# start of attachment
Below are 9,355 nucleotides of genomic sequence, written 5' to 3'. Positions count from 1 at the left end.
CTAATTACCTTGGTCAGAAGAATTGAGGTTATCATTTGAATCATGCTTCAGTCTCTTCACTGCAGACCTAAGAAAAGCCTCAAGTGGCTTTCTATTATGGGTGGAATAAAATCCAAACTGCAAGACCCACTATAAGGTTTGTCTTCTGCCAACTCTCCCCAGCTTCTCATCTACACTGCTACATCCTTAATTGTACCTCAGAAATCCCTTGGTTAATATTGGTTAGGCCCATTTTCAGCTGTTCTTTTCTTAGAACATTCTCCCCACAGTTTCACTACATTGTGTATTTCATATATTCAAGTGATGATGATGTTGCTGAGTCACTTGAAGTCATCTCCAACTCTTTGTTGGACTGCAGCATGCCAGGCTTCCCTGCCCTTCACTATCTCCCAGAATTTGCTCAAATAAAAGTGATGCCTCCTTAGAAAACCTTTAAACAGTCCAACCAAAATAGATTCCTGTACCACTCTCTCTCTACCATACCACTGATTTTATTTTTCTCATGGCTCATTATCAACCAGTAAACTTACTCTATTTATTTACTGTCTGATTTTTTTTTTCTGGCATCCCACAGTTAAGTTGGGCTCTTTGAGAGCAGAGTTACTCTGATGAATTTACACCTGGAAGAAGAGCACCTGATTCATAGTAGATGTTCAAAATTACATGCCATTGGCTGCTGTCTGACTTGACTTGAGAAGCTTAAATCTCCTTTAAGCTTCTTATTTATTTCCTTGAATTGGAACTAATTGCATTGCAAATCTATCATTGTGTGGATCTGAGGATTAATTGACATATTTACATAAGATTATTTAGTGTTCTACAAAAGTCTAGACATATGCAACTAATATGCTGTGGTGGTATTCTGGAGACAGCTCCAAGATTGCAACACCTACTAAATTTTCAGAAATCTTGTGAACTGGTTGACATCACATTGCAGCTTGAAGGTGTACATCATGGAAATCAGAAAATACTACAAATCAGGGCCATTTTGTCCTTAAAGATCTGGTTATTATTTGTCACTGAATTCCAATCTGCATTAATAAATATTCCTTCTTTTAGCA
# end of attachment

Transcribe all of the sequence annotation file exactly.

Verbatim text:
Below are 9,355 nucleotides of genomic sequence, written 5' to 3'. Positions count from 1 at the left end.
CTAATTACCTTGGTCAGAAGAATTGAGGTTATCATTTGAATCATGCTTCAGTCTCTTCACTGCAGACCTAAGAAAAGCCTCAAGTGGCTTTCTATTATGGGTGGAATAAAATCCAAACTGCAAGACCCACTATAAGGTTTGTCTTCTGCCAACTCTCCCCAGCTTCTCATCTACACTGCTACATCCTTAATTGTACCTCAGAAATCCCTTGGTTAATATTGGTTAGGCCCATTTTCAGCTGTTCTTTTCTTAGAACATTCTCCCCACAGTTTCACTACATTGTGTATTTCATATATTCAAGTGATGATGATGTTGCTGAGTCACTTGAAGTCATCTCCAACTCTTTGTTGGACTGCAGCATGCCAGGCTTCCCTGCCCTTCACTATCTCCCAGAATTTGCTCAAATAAAAGTGATGCCTCCTTAGAAAACCTTTAAACAGTCCAACCAAAATAGATTCCTGTACCACTCTCTCTCTACCATACCACTGATTTTATTTTTCTCATGGCTCATTATCAACCAGTAAACTTACTCTATTTATTTACTGTCTGATTTTTTTTTTCTGGCATCCCACAGTTAAGTTGGGCTCTTTGAGAGCAGAGTTACTCTGATGAATTTACACCTGGAAGAAGAGCACCTGATTCATAGTAGATGTTCAAAATTACATGCCATTGGCTGCTGTCTGACTTGACTTGAGAAGCTTAAATCTCCTTTAAGCTTCTTATTTATTTCCTTGAATTGGAACTAATTGCATTGCAAATCTATCATTGTGTGGATCTGAGGATTAATTGACATATTTACATAAGATTATTTAGTGTTCTACAAAAGTCTAGACATATGCAACTAATATGCTGTGGTGGTATTCTGGAGACAGCTCCAAGATTGCAACACCTACTAAATTTTCAGAAATCTTGTGAACTGGTTGACATCACATTGCAGCTTGAAGGTGTACATCATGGAAATCAGAAAATACTACAAATCAGGGCCATTTTGTCCTTAAAGATCTGGTTATTATTTGTCACTGAATTCCAATCTGCATTAATAAATATTCCTTCTTTTAGCA